Future-proof your skills with Linux, Python, vim & git as I share with you the most timeless and love-worthy tools in tech through my two great projects that work great together.

Edit 10 Blogs, Homepages or Templates All At Once

I'm breathing new life into MikeLev.in, creating a \_layouts folder in each repo with a default.html file to get my Google Analytics code on each site. I've also created helper-scripts to edit all my site-files at once and am putting rudimentary site-navigation links in place. I'm considering switching gears to make it about previous/next blog, so stay tuned for more updates!

Breathing New Life into MikeLev.in: Creating a layouts Folder and Using Helper-Scripts to Edit Files

By Michael Levin

Saturday, April 30, 2022

Okay, so I am breathing new life into MikeLev.in. I struggled to figure out which of my registered domains I should put this sort of open-ended rambling writing into and had settled on whatsametafor.io due to its very ambiguity. But now I’m thinking it may be a distraction. Where does the .io extension come from? Is the price going to be hiked on me every year like the .me?

Either way, it’s best to develop this site since it exactly matches my name and I don’t see my name changing anytime soon. I should consider the purpose to which I put Mike-Levin.com. It was my personal “exact match” domain even older than MikeLev.in. I should look at link toxicity reports however based on it, considering it was in the hands of Russian spammers for so many years.

In either case, they are both important assets to me. This one will carry on the momentum I had started in the early and mid 2010’s. And now instead of just random open-ended writing, I should use this to think through my next step. What is the least time-consuming, energy-consuming path to accelerating my advancement? Where is the biggest bang for the buck?

Try putting dates into the blog index page. It would be useful to see when things were published from that page. Nice, okay. I’ll keep that for a bit. But now go look at the Liquid template system. Start taking control of your Github Pages Jekyll templates. I’m using Hacker everywhere right now, but that can only last for so long.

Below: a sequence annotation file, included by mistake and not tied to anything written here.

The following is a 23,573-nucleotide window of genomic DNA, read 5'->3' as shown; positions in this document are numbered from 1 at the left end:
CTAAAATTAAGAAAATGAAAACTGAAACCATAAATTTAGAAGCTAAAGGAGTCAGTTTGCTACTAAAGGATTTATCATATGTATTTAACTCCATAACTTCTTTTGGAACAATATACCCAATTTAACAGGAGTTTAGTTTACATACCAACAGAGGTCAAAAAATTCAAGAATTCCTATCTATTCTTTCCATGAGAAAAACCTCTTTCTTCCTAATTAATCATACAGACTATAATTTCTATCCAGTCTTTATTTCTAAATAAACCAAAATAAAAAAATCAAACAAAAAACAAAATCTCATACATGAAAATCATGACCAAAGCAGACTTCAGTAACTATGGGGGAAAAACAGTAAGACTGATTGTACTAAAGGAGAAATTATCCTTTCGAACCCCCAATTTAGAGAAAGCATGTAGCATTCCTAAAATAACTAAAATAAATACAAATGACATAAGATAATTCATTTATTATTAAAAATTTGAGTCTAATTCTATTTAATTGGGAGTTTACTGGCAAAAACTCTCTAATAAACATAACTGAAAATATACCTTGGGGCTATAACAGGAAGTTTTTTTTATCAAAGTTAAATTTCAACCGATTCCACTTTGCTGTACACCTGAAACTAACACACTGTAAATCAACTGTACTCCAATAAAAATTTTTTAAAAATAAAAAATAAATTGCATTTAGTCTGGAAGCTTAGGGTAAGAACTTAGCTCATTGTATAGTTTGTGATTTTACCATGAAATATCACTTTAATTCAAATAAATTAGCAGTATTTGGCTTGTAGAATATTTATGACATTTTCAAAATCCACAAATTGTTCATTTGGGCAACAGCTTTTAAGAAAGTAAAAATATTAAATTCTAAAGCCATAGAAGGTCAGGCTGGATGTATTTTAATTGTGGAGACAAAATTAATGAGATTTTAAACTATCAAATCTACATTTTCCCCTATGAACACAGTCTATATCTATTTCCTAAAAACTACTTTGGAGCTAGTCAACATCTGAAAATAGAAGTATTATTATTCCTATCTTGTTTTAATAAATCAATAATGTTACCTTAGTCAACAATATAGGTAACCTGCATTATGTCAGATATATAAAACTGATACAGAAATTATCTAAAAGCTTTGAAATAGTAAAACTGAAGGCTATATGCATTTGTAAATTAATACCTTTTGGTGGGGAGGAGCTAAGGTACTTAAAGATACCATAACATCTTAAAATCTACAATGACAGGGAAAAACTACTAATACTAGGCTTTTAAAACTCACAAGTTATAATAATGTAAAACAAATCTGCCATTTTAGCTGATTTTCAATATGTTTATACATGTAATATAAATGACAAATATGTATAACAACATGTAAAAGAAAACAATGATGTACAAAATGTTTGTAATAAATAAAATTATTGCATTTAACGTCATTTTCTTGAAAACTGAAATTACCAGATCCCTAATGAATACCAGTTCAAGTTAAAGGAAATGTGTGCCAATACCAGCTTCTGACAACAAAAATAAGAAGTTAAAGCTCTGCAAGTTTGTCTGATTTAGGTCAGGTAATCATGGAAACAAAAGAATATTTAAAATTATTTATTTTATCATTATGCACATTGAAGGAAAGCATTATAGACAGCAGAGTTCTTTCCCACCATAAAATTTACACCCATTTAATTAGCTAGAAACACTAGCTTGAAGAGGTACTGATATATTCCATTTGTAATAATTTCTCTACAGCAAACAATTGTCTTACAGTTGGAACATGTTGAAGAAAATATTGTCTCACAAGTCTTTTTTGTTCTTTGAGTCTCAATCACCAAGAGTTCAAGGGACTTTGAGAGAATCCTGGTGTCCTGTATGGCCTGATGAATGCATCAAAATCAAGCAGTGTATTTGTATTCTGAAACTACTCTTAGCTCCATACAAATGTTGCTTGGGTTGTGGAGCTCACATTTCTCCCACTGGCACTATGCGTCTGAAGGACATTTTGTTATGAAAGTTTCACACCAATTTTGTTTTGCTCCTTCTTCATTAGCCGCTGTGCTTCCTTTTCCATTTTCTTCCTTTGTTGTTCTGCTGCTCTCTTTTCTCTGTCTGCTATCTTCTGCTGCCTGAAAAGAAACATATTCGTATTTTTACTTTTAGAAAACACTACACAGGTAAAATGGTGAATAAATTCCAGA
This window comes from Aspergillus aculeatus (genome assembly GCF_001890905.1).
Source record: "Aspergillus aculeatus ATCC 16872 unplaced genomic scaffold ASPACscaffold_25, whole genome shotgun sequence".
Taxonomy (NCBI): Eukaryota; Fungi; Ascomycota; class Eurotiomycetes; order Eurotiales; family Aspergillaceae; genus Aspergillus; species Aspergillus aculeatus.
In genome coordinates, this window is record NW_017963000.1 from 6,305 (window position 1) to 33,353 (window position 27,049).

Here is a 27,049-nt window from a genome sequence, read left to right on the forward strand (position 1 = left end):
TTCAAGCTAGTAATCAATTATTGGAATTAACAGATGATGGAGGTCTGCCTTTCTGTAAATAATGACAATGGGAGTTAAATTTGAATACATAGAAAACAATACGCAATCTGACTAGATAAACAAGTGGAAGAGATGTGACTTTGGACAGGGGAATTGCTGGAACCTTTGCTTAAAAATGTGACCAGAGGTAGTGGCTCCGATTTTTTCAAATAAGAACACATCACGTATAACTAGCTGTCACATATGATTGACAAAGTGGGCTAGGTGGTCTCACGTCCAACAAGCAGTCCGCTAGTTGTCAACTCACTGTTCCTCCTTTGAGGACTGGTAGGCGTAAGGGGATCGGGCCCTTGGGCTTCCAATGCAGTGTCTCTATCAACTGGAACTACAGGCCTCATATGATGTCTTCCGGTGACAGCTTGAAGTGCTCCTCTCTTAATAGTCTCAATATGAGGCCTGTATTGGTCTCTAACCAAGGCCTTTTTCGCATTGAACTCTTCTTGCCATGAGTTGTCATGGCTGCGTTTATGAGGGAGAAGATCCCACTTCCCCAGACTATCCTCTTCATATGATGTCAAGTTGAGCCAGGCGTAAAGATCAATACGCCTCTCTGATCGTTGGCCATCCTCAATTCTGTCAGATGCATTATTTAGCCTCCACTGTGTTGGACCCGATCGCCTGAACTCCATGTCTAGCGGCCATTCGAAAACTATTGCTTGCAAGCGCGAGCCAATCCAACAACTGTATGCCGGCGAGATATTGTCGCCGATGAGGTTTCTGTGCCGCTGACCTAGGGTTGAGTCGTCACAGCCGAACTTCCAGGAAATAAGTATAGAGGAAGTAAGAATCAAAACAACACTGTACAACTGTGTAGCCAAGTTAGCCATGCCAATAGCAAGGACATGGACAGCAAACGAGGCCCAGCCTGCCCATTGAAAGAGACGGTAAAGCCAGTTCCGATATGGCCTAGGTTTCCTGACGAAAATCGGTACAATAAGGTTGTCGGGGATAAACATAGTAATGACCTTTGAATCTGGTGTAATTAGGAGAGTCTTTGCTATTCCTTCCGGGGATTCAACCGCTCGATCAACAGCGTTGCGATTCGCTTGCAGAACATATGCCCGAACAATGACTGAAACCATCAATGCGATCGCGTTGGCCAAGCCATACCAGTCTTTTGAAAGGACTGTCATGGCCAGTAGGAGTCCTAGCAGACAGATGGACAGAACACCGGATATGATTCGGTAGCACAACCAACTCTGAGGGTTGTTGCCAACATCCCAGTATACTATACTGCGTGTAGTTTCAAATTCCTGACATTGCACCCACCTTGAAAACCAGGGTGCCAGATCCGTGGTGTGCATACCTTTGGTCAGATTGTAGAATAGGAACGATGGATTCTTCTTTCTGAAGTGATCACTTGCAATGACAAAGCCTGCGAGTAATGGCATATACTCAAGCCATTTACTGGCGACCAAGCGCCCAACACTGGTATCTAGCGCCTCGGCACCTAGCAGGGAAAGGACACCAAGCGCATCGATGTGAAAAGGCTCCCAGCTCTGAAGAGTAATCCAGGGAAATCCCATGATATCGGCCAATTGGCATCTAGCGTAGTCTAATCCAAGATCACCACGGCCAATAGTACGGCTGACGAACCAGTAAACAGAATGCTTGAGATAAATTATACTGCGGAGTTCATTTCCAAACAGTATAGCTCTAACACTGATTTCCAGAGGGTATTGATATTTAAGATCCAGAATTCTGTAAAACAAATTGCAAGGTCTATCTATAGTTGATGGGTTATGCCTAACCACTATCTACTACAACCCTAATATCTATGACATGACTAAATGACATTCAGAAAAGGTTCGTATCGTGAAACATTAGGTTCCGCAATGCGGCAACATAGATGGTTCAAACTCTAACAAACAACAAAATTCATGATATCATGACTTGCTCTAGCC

I’ve already created a _layouts folder in each repo with a default.html file in each in order to get my (up-to-date) Google Analytics code on each site. I’ll be making a post on that soon. But this gives a convenient place to start experimenting with overriding the Hacker template. I’m already sort of doing that, so try putting some site-wide navigation in default.html.

Okay, I have a bunch of helper-scripts now that help me edit all my site-files at once. I can edit all my journals at once, which makes copy/pasting entries between them very easy. I can edit all my homepages at once and all my default.html’s at once.

And my release script and .vimrc file (vim configuration) are actually always loaded right along with my journal files. In this way, I can continually improve my release system and text-editing environment organically over time.

I’m one of those people who really doesn’t believe in plugins because of plugin dependency syndrome. You should more-or-less be able to sit down at almost any system, get vim installed and be fairly productive by just dropping your .vimrc into location. One file and poof! Familiar editing environment.

By editing all my default.html’s, I put the most rudimentary site-navigation links in place. It’s just switching between “Home” and “Blog”, but hey it’s a start.

Hmmm. I think this is going to evolve to being about previous/next blog post links rather than about Liquid templates. Because I’m controlling the output of each and every blog-post programmatically with my blogslicer package, it seems that I should switch gears to make it about that.

Hmm, nope. It should be a wholly separate post that I put over there on Pythonic Ally site.